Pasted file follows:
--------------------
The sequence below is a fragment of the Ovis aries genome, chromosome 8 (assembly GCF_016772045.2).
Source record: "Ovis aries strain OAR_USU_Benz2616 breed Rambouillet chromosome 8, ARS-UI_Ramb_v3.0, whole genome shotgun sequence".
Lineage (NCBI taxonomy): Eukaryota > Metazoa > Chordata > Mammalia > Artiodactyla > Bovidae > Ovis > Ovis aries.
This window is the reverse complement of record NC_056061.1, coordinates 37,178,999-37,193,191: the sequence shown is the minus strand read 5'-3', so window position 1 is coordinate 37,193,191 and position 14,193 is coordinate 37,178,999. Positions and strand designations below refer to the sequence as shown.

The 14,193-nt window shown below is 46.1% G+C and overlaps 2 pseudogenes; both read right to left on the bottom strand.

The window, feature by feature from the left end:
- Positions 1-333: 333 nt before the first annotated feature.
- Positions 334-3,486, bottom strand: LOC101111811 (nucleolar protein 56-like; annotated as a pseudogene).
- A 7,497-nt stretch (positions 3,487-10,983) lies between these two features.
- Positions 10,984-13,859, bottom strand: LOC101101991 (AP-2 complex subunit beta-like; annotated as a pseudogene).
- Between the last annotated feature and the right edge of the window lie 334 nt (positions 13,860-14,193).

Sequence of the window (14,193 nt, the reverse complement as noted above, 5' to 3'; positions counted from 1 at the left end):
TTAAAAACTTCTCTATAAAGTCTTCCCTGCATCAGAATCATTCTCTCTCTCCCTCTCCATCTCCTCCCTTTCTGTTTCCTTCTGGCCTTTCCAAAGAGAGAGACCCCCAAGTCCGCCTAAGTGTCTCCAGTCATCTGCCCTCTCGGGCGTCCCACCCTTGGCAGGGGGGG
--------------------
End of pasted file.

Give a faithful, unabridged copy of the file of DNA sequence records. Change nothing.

The sequence below is a fragment of the Ovis aries genome, chromosome 8 (assembly GCF_016772045.2).
Source record: "Ovis aries strain OAR_USU_Benz2616 breed Rambouillet chromosome 8, ARS-UI_Ramb_v3.0, whole genome shotgun sequence".
Lineage (NCBI taxonomy): Eukaryota > Metazoa > Chordata > Mammalia > Artiodactyla > Bovidae > Ovis > Ovis aries.
This window is the reverse complement of record NC_056061.1, coordinates 37,178,999-37,193,191: the sequence shown is the minus strand read 5'-3', so window position 1 is coordinate 37,193,191 and position 14,193 is coordinate 37,178,999. Positions and strand designations below refer to the sequence as shown.

The 14,193-nt window shown below is 46.1% G+C and overlaps 2 pseudogenes; both read right to left on the bottom strand.

The window, feature by feature from the left end:
- Positions 1-333: 333 nt before the first annotated feature.
- Positions 334-3,486, bottom strand: LOC101111811 (nucleolar protein 56-like; annotated as a pseudogene).
- A 7,497-nt stretch (positions 3,487-10,983) lies between these two features.
- Positions 10,984-13,859, bottom strand: LOC101101991 (AP-2 complex subunit beta-like; annotated as a pseudogene).
- Between the last annotated feature and the right edge of the window lie 334 nt (positions 13,860-14,193).

Sequence of the window (14,193 nt, the reverse complement as noted above, 5' to 3'; positions counted from 1 at the left end):
TTAAAAACTTCTCTATAAAGTCTTCCCTGCATCAGAATCATTCTCTCTCTCCCTCTCCATCTCCTCCCTTTCTGTTTCCTTCTGGCCTTTCCAAAGAGAGAGACCCCCAAGTCCGCCTAAGTGTCTCCAGTCATCTGCCCTCTCGGGCGTCCCACCCTTGGCAGGGGGGG